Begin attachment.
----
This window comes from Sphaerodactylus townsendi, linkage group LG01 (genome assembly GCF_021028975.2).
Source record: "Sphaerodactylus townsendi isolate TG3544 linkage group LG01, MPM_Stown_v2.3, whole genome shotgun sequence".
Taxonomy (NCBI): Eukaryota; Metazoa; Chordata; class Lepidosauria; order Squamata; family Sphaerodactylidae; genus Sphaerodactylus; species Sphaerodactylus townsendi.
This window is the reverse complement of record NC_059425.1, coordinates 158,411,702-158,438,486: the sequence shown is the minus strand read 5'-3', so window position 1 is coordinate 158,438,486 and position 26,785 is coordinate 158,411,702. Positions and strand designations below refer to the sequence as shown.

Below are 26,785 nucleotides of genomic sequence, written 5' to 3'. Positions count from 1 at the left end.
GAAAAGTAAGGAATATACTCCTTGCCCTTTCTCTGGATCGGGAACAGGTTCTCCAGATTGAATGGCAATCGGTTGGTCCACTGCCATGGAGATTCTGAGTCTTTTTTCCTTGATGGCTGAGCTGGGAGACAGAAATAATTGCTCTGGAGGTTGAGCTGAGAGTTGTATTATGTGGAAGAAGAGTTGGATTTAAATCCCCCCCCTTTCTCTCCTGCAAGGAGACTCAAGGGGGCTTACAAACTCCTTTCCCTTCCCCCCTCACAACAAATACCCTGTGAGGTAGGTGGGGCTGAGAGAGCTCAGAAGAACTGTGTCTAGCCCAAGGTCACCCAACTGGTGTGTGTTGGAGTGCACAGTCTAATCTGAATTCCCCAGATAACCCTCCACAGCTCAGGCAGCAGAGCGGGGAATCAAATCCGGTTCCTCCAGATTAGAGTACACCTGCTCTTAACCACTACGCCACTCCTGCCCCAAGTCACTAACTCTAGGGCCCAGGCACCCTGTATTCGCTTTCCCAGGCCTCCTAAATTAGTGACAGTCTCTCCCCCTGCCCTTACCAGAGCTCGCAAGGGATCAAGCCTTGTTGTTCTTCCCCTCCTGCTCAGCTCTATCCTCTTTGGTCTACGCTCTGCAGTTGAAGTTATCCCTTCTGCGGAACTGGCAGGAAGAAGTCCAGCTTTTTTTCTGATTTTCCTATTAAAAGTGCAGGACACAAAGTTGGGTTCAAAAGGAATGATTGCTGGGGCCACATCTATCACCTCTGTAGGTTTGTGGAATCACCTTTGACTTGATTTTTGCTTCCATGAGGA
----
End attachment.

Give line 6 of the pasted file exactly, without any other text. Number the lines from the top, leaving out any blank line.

GAAAAGTAAGGAATATACTCCTTGCCCTTTCTCTGGATCGGGAACAGGTTCTCCAGATTGAATGGCAATCGGTTGGTCCACTGCCATGGAGATTCTGAGTCTTTTTTCCTTGATGGCTGAGCTGGGAGACAGAAATAATTGCTCTGGAGGTTGAGCTGAGAGTTGTATTATGTGGAAGAAGAGTTGGATTTAAATCCCCCCCCTTTCTCTCCTGCAAGGAGACTCAAGGGGGCTTACAAACTCCTTTCCCTTCCCCCCTCACAACAAATACCCTGTGAGGTAGGTGGGGCTGAGAGAGCTCAGAAGAACTGTGTCTAGCCCAAGGTCACCCAACTGGTGTGTGTTGGAGTGCACAGTCTAATCTGAATTCCCCAGATAACCCTCCACAGCTCAGGCAGCAGAGCGGGGAATCAAATCCGGTTCCTCCAGATTAGAGTACACCTGCTCTTAACCACTACGCCACTCCTGCCCCAAGTCACTAACTCTAGGGCCCAGGCACCCTGTATTCGCTTTCCCAGGCCTCCTAAATTAGTGACAGTCTCTCCCCCTGCCCTTACCAGAGCTCGCAAGGGATCAAGCCTTGTTGTTCTTCCCCTCCTGCTCAGCTCTATCCTCTTTGGTCTACGCTCTGCAGTTGAAGTTATCCCTTCTGCGGAACTGGCAGGAAGAAGTCCAGCTTTTTTTCTGATTTTCCTATTAAAAGTGCAGGACACAAAGTTGGGTTCAAAAGGAATGATTGCTGGGGCCACATCTATCACCTCTGTAGGTTTGTGGAATCACCTTTGACTTGATTTTTGCTTCCATGAGGA